Meatloaf and crackers (a poem)

I was trying to follow the January 3rd prompt in The Daily Poet by Kelli Russell-Agodon and Martha Silano, which says to use fifteen words that you don’t normally use in your poems. I opted to grab several books and pick random words. Unfortunately, I wasn’t satisfied with the results I was getting, probably because I was still choosing the words—and they tended to be the kinds of words I would choose, whether or not I had used them before. So, I ended up with a tanka.

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National Poetry Writing Month: Day #15 (April 15, 2014)

Today’s prompt was giving me fits. The ottava rima that was last year’s Day 8 prompt worked out well, as it coincided with news of the death of former British Prime Minister Margaret Thatcher. For some reason, though, attempting a terza rima just had me encountering trite sentences and dead-end rhymes.

So, I decided to switch tack, and go with the 15th item on the list of prompts at PoeWar:

Write a tanka. Feel free to write more than one if you like.

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National Poetry Writing Month: Day #11 (April 11, 2013)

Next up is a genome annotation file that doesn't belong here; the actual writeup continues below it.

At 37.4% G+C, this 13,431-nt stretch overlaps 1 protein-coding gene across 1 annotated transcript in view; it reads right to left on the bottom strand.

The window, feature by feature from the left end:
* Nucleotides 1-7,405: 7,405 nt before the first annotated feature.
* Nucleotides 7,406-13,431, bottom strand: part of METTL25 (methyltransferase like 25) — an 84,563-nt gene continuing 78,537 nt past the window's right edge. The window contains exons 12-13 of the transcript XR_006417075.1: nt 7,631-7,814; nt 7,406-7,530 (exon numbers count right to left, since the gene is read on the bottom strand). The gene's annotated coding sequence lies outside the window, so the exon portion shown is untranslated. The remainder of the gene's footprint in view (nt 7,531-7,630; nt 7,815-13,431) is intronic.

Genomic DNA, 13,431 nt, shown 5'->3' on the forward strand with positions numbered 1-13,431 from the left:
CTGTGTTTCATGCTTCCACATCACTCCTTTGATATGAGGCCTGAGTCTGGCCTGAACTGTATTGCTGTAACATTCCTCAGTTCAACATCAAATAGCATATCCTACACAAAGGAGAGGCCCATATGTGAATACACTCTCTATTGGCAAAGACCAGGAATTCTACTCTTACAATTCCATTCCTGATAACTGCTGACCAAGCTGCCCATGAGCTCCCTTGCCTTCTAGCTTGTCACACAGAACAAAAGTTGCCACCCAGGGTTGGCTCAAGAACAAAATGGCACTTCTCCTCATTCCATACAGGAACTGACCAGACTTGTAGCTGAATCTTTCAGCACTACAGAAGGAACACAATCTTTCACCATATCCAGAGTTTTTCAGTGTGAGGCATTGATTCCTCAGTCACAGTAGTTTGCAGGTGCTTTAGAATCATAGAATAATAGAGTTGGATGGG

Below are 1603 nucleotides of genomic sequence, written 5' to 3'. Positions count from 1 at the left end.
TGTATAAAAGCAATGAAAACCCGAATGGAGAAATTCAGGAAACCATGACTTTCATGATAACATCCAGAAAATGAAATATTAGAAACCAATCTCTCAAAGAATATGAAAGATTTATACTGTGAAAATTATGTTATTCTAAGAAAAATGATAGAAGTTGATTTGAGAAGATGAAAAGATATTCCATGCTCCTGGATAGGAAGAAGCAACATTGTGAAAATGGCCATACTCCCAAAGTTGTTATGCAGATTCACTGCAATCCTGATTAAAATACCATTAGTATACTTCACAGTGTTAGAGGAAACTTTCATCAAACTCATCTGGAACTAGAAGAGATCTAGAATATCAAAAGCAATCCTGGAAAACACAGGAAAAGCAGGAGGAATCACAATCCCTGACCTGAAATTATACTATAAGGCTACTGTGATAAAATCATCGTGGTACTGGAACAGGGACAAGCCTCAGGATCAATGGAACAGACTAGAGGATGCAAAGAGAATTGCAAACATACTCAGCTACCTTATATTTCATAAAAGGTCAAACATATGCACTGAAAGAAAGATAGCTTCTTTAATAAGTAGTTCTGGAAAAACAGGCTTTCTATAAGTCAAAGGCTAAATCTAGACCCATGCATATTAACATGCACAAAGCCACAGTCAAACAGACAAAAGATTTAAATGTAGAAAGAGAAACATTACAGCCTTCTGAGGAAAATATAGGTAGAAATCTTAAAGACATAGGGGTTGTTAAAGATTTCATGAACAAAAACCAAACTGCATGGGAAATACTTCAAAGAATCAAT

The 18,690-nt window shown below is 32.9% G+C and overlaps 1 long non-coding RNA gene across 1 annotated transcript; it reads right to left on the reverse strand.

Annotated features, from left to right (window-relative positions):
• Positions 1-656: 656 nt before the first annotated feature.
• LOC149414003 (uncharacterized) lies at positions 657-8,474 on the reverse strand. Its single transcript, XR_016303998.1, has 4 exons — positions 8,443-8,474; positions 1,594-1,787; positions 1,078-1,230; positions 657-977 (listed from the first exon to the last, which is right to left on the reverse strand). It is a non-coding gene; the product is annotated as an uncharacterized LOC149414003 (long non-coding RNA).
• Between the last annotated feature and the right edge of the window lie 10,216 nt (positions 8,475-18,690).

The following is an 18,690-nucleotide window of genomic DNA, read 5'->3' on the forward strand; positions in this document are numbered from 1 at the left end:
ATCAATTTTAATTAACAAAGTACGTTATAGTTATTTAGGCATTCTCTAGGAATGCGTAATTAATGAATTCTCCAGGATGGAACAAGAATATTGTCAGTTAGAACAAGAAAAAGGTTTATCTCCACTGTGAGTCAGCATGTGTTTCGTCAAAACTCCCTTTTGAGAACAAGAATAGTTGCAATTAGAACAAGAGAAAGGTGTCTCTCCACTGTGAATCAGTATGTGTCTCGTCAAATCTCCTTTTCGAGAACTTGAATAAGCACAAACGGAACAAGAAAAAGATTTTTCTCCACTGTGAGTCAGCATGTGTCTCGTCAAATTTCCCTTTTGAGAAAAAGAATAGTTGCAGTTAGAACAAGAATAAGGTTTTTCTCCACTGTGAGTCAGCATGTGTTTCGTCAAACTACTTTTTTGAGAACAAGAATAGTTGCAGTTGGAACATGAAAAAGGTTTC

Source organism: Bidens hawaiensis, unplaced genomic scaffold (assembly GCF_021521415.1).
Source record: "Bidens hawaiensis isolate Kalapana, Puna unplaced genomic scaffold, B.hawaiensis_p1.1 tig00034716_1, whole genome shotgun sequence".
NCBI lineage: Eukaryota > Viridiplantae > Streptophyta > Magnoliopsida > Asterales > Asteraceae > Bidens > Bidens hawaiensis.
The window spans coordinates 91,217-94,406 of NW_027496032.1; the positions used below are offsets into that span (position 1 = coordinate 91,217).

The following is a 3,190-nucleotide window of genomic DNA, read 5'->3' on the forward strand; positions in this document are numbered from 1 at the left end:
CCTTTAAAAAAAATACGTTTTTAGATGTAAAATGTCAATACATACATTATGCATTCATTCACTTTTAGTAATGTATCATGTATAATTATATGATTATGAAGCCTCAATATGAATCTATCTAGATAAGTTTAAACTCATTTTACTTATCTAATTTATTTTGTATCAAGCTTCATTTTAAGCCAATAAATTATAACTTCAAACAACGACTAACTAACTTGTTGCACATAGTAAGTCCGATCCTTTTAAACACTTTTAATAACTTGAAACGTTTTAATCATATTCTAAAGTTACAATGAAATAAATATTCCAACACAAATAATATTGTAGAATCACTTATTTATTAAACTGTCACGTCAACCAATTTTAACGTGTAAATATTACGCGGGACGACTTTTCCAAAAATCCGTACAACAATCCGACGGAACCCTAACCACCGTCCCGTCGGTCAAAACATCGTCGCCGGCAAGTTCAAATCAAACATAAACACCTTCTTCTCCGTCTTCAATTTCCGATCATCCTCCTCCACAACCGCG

Today’s prompt: a tanka. Should be simple enough; after all, the more widely known haiku is really just an abbreviated tanka. The difference is that a tanka has two additional lines of seven syllables each.

Today’s entry is actually kind of silly, but I’ve been doing battle with Roxio Toast, trying to burn a DVD copy of the new Christopher Titus special so I can watch it on my TV, instead of being stuck watching it on my computer. Unfortunately, the only decent software for creating DVDs on the mac is Roxio’s Toast, which has steadily gone downhill over the years—while Roxio’s tech support (as such) has remained maddeningly consistent in its level of suckiness.

I was actually able to successfully burn a copy—but, even though I had Toast set to widescreen, the DVD it burned was most definitely not in widescreen format. So, I had to do it over. Only Toast wouldn’t do it. No matter what adjustments I made to the various settings in order to reduce the size of the encoded video, Toast kept telling me that the video was larger than the capacity of the disc, even though it had been indicating otherwise.

Finally, I gave up and deleted the bastard Toast altogether. Unfortunately, there are no other decent DVD-burning applications for the Mac. The alternatives either don’t work, or can’t even be installed. I’ve had to resort to trying to use a Windows PC (blech!), while simultaneously attempting to get the job done on the copy of Toast that’s on my ancient, eight-year-old iMac G5—which means that, if it actually works, it might finish the job today…

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